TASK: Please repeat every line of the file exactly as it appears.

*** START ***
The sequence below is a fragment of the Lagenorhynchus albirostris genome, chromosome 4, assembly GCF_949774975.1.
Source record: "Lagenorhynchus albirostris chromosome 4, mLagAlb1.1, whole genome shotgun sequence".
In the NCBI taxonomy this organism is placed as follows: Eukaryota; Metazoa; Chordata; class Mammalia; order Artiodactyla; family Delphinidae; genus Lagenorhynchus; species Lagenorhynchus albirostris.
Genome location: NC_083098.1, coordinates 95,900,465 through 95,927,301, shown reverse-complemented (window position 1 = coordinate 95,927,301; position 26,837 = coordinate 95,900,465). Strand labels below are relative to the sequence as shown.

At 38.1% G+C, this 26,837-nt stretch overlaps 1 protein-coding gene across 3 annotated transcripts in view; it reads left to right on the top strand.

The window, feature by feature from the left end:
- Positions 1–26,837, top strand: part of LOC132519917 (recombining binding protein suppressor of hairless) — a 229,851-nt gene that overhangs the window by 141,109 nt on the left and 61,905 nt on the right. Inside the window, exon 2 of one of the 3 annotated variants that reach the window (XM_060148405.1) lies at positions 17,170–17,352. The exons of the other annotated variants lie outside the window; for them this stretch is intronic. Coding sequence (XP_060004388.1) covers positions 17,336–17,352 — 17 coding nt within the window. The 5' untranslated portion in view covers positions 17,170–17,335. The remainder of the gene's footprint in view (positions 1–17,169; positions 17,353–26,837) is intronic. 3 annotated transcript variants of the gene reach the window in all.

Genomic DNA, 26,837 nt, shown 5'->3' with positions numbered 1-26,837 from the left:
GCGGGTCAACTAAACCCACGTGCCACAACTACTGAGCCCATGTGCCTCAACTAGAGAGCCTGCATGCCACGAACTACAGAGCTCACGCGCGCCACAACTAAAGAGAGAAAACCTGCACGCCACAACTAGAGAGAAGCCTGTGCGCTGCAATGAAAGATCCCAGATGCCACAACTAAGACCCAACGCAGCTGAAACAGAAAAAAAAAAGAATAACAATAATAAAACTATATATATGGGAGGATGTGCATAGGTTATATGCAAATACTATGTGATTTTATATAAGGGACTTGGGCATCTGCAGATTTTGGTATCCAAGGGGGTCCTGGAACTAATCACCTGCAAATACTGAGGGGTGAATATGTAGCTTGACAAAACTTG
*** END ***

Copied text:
The sequence below is a fragment of the Lagenorhynchus albirostris genome, chromosome 4, assembly GCF_949774975.1.
Source record: "Lagenorhynchus albirostris chromosome 4, mLagAlb1.1, whole genome shotgun sequence".
In the NCBI taxonomy this organism is placed as follows: Eukaryota; Metazoa; Chordata; class Mammalia; order Artiodactyla; family Delphinidae; genus Lagenorhynchus; species Lagenorhynchus albirostris.
Genome location: NC_083098.1, coordinates 95,900,465 through 95,927,301, shown reverse-complemented (window position 1 = coordinate 95,927,301; position 26,837 = coordinate 95,900,465). Strand labels below are relative to the sequence as shown.

At 38.1% G+C, this 26,837-nt stretch overlaps 1 protein-coding gene across 3 annotated transcripts in view; it reads left to right on the top strand.

The window, feature by feature from the left end:
- Positions 1–26,837, top strand: part of LOC132519917 (recombining binding protein suppressor of hairless) — a 229,851-nt gene that overhangs the window by 141,109 nt on the left and 61,905 nt on the right. Inside the window, exon 2 of one of the 3 annotated variants that reach the window (XM_060148405.1) lies at positions 17,170–17,352. The exons of the other annotated variants lie outside the window; for them this stretch is intronic. Coding sequence (XP_060004388.1) covers positions 17,336–17,352 — 17 coding nt within the window. The 5' untranslated portion in view covers positions 17,170–17,335. The remainder of the gene's footprint in view (positions 1–17,169; positions 17,353–26,837) is intronic. 3 annotated transcript variants of the gene reach the window in all.

Genomic DNA, 26,837 nt, shown 5'->3' with positions numbered 1-26,837 from the left:
GCGGGTCAACTAAACCCACGTGCCACAACTACTGAGCCCATGTGCCTCAACTAGAGAGCCTGCATGCCACGAACTACAGAGCTCACGCGCGCCACAACTAAAGAGAGAAAACCTGCACGCCACAACTAGAGAGAAGCCTGTGCGCTGCAATGAAAGATCCCAGATGCCACAACTAAGACCCAACGCAGCTGAAACAGAAAAAAAAAAGAATAACAATAATAAAACTATATATATGGGAGGATGTGCATAGGTTATATGCAAATACTATGTGATTTTATATAAGGGACTTGGGCATCTGCAGATTTTGGTATCCAAGGGGGTCCTGGAACTAATCACCTGCAAATACTGAGGGGTGAATATGTAGCTTGACAAAACTTG